The first time I saw an AMP page on my mobile (via Firefox) I looked for an addon to make sure I didn't have to see another one. The Redirect AMP to HTML one from memory works (at least on my phone) by breaking the AMP page. It throws up an error message and I can then adjust the URL to point to the non AMP version.
"is a minute not spent browsing the web and seeing Google's adverts"
is a statement that really sums up the real problem here. That Google has too much control of the platforms, search, and Ad markets. Not a phrase that will play well in court though. They need to claw Chrome development away from Google/Alphabet, along with Android. They also need to be handcuffed from pushing web standards in ways that benefit themselves or block rivals. Right now it's impossible to break into those markets, because Google is dumping a "free" product fueled by their monopoly control of search and advertising. They are overdue for some tough love from the antitrust regulators.
Its not allowed on my PC
Like initial posting AC, my default is JS enabled unless I decide to turn it on, which varied for different websites.
- I looked at a AMP page source (that would not render without JS obv.) and it was a huge amount of script and markup, the actual "content" text was a tiny proportion, not exactly efficient loading in my view (even if I had js enabled, which I didn't).
I use a simple rule - if I visit a "new" site (so have no no site specific whitelist / blacklist (or whatever PC name is now) - and with default JS off then no useful content is rendered then I leave as I expect js to add value, it should not be used to serve the basic content, as there are plenty more news sources out there.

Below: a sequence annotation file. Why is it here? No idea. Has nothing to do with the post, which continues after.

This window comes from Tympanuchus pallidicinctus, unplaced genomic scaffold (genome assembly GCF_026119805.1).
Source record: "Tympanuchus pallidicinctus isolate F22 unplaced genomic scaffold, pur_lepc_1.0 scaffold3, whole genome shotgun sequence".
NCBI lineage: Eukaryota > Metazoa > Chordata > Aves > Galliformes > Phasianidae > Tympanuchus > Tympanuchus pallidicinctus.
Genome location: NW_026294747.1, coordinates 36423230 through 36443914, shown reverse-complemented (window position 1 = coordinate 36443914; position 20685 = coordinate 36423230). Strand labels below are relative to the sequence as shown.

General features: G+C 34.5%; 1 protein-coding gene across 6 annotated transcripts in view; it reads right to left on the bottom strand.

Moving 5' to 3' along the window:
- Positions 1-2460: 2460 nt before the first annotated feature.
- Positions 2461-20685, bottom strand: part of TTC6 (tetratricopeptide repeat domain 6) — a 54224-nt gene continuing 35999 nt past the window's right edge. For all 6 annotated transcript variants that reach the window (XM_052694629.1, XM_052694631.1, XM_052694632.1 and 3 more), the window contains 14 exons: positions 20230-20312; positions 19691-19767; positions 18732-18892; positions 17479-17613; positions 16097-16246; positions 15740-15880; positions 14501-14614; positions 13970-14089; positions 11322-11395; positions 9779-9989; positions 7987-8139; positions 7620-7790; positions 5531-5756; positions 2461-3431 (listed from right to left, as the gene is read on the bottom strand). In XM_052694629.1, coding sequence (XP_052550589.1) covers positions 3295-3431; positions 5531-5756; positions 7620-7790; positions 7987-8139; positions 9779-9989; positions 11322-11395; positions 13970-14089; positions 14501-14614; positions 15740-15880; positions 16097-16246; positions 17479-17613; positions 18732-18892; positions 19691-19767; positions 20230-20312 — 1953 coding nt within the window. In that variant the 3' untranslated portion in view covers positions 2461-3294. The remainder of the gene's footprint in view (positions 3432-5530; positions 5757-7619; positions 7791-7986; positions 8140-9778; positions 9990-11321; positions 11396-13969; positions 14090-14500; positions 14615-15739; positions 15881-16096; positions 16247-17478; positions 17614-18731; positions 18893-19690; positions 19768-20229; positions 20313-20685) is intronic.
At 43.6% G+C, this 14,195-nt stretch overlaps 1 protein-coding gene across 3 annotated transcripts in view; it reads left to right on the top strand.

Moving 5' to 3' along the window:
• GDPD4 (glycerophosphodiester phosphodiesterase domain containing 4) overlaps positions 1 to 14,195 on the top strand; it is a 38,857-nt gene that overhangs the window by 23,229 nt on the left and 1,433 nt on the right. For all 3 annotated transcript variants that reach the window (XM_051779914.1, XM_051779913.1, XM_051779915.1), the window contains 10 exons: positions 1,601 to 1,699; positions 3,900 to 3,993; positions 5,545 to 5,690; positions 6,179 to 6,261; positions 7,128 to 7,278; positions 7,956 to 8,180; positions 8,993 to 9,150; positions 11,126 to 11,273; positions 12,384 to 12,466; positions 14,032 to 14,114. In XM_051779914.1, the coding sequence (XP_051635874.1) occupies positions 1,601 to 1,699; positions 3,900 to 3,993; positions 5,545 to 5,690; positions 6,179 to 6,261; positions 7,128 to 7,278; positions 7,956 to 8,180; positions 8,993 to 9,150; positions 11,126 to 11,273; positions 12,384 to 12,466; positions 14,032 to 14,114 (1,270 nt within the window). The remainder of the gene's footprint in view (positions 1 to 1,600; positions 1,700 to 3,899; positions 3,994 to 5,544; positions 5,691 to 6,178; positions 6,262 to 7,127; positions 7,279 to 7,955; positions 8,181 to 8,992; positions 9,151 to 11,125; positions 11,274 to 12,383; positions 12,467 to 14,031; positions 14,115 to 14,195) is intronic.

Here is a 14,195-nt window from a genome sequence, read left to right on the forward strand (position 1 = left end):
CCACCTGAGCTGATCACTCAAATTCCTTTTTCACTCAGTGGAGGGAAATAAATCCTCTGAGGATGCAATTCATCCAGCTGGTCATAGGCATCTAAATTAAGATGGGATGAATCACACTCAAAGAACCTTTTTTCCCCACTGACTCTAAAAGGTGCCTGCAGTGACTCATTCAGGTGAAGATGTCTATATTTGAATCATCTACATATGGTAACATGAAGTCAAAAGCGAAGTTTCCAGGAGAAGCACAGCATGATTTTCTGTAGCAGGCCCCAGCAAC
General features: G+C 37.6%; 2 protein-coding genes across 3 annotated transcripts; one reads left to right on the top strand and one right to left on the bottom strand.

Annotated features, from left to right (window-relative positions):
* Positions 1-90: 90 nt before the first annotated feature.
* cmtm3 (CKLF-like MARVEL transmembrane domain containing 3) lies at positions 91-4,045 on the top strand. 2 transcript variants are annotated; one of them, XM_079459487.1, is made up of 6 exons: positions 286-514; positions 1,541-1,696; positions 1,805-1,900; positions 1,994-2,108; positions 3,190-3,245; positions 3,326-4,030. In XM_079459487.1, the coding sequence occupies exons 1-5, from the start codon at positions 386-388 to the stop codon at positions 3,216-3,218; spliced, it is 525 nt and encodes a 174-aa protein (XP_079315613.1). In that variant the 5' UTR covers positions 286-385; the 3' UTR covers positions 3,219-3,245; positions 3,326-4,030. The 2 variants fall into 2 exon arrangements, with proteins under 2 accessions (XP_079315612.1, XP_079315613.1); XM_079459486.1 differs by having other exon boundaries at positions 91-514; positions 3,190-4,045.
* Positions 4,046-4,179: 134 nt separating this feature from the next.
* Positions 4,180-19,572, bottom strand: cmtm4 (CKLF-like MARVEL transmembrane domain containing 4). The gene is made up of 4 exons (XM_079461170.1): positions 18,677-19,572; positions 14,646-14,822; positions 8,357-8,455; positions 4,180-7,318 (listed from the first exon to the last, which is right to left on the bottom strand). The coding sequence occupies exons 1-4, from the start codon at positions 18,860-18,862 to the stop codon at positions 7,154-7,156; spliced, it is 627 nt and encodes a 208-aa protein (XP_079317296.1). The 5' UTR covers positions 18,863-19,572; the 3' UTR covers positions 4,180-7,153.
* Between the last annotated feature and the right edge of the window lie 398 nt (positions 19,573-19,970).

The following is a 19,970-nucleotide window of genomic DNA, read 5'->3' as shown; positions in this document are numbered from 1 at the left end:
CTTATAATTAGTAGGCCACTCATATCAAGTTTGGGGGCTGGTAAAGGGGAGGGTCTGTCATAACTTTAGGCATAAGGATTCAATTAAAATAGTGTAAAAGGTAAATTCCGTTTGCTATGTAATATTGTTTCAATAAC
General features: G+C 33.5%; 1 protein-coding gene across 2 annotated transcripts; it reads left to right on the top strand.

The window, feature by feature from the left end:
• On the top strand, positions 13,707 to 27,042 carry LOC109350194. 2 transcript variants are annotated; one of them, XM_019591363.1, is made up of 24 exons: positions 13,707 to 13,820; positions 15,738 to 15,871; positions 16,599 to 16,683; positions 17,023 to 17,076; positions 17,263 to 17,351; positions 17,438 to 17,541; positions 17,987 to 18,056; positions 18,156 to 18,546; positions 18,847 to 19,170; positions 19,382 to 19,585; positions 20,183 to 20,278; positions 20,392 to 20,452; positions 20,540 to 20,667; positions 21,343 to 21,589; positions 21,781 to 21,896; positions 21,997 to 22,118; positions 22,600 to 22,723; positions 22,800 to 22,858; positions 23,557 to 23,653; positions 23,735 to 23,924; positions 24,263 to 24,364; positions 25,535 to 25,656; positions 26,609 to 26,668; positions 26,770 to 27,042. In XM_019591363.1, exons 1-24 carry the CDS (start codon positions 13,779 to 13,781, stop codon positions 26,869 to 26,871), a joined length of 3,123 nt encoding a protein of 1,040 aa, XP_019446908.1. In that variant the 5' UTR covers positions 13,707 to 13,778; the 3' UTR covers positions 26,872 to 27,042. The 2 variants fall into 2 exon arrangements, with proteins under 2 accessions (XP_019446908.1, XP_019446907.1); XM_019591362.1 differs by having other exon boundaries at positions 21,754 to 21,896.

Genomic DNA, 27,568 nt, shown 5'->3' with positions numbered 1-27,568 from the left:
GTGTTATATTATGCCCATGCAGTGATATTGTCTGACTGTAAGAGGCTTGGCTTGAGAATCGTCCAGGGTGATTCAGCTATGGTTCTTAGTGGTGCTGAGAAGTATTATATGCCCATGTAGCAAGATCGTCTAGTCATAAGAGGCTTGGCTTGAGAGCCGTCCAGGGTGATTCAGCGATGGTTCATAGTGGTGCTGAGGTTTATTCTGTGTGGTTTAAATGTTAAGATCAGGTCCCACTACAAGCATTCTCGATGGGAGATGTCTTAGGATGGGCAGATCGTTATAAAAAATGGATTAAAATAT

Possibly what the article mentions about intentional & artificial delays introduced by Google. Either this article or one of the links explicitly mentions that AMP does not, in fact, result in faster loading pages, which was Google's excuse for "selling" it to site owners.
You don't need AMP, just decent will written html and CSS.
Also, get rid of crappy "mobile" web pages.. They are evil.
Both points are dealt with well by El Reg. (Though I hate that stupid bit of "bling" that munges post dates. I recently wanted to check which of two posts were posted first - however, the date on both was "14 hours ago"
Exactly – it was always possible to create fast web pages, even nice looking pages, before AMP came along.
But the trend in web development has been towards bloated frameworks which means developers don't really understand what's going on in the background – often loading tons of stuff which will never be used. Plugin culture is here, faster development perhaps, but slower, bloated pages for users.
AMP is faster because it trims out much of this cruft, but I feel that was always just a useful cover for Google's real goals.